For many musicians, even pros, the discipline of transcription – listening to a piece of music and accurately rendering it in musical notation – occupies a guilty blind spot. The great classical maestros and jazz soloists are constantly prescribing it as a means to musical advancement, but it feels medicinal; we know it’s good for us, but we’re not exactly sure how, and it’s such hard work it can be bitter pill!
First things first, the Maestros were right. Transcription helps develop your ear and your technique and, if you’re an improviser, helps you internalise a vocabulary of new phrases and ideas to use in your solos.
It’s also (counter-intuitively) a vital part of developing a distinct sound on your instrument. All the greats got great by transcribing and copying their heroes, mixing the different styles of their influences together and shaping what came out into a signature sound.
Transcription doesn’t have to be as painful as it once was though. We’re not saying you have to sit in a locked room with a quill, parchment, gramophone, and the complete works of Charlie Parker, and not emerge till you’ve got a note perfect manuscript. Micro-transcriptions of phrases, and licks can be a great way of transcribing. And the technology is making it easier.
At MusicGurus we just introduced the ability to loop any part of our video tutorials, and to slow them down without changing pitch. This was the number one feature requested by our users. Now they can capture the distinct sound of our gurus – whether that be the virtuoso violin of Maxim Vengerov, the hard-boogieing piano of Paddy Milner, or the intricate licks of grammy winning guitarist Laurence Juber.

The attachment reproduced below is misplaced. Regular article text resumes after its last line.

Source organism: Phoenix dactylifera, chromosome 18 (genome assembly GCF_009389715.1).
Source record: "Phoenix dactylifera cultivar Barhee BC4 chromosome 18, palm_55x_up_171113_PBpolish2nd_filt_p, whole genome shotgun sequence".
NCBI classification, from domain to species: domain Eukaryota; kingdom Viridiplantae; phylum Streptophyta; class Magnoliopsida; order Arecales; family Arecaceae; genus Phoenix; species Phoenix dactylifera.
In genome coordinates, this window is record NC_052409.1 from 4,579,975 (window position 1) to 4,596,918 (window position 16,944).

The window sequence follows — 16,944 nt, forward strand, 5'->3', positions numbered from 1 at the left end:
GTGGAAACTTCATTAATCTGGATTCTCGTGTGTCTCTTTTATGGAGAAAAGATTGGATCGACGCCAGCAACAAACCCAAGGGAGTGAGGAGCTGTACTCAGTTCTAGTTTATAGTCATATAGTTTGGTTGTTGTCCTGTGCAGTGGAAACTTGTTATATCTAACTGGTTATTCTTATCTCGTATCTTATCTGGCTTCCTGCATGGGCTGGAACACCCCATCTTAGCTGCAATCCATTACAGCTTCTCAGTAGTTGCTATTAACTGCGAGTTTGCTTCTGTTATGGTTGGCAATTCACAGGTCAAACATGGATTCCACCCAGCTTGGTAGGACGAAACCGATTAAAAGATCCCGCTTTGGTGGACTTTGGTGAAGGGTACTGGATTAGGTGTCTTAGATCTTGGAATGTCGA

No more battling with the youtube or spotify playback bar, trying to land your cursor on the right pixel, with all the precision of a giant texting on a Nokia 3310. No more repeatedly clicking back on that precise spot, an activity requiring the accuracy of a champion darts player needing to nail the triple 20 each throw.
With the new functionality of the MusicGurus’ player, it’s easy to precisely select the start and end section of a video, loop it and slow it down. The wave-form is shown, and you can zoom in on exactly the note, or group of notes you’re practising.
So take the plunge and try out some transcription on one our courses using the MusicGurus player as an aide. Here’s a link to our courses, go forth and transcribe!
Bonus Transcription Story! – Liam Noble, Professor of Jazz Piano at Trinity College of Music once transcribed thirty Bill Evans trio performances. Which was hell apparently, and they missed his name off the book due to a printing error! If only he’d done it via MusicGurus he could at least have got it done a bit faster! Read his own blog about it here.